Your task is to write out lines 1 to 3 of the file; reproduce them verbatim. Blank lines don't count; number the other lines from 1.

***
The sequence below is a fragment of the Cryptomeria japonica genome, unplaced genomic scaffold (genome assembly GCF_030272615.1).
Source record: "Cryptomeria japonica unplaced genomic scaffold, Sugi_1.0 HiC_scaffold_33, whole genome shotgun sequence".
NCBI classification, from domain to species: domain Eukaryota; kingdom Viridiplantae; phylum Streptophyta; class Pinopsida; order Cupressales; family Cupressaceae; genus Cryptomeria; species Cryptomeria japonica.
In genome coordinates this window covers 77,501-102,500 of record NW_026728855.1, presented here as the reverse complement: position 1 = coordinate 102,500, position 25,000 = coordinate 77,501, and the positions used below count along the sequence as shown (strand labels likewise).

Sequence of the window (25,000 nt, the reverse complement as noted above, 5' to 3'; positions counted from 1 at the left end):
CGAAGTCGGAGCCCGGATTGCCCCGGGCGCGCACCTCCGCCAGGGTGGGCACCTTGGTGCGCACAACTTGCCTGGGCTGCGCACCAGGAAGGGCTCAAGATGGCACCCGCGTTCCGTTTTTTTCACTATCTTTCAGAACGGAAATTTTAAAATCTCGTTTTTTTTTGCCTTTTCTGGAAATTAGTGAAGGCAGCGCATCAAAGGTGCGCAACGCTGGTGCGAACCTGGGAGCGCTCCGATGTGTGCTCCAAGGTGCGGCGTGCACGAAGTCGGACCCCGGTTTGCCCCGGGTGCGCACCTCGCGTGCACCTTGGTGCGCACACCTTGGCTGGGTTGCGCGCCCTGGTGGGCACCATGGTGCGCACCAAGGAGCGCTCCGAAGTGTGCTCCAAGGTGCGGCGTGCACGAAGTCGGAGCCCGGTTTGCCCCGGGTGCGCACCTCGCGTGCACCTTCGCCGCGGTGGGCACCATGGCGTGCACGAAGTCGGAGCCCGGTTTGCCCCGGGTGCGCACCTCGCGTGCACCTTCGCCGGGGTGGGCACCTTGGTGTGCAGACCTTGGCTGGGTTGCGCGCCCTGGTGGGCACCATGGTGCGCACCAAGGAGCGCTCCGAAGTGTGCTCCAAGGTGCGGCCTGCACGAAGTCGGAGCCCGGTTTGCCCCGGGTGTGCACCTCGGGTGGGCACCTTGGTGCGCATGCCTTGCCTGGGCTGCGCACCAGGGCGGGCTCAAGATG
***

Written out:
The sequence below is a fragment of the Cryptomeria japonica genome, unplaced genomic scaffold (genome assembly GCF_030272615.1).
Source record: "Cryptomeria japonica unplaced genomic scaffold, Sugi_1.0 HiC_scaffold_33, whole genome shotgun sequence".
NCBI classification, from domain to species: domain Eukaryota; kingdom Viridiplantae; phylum Streptophyta; class Pinopsida; order Cupressales; family Cupressaceae; genus Cryptomeria; species Cryptomeria japonica.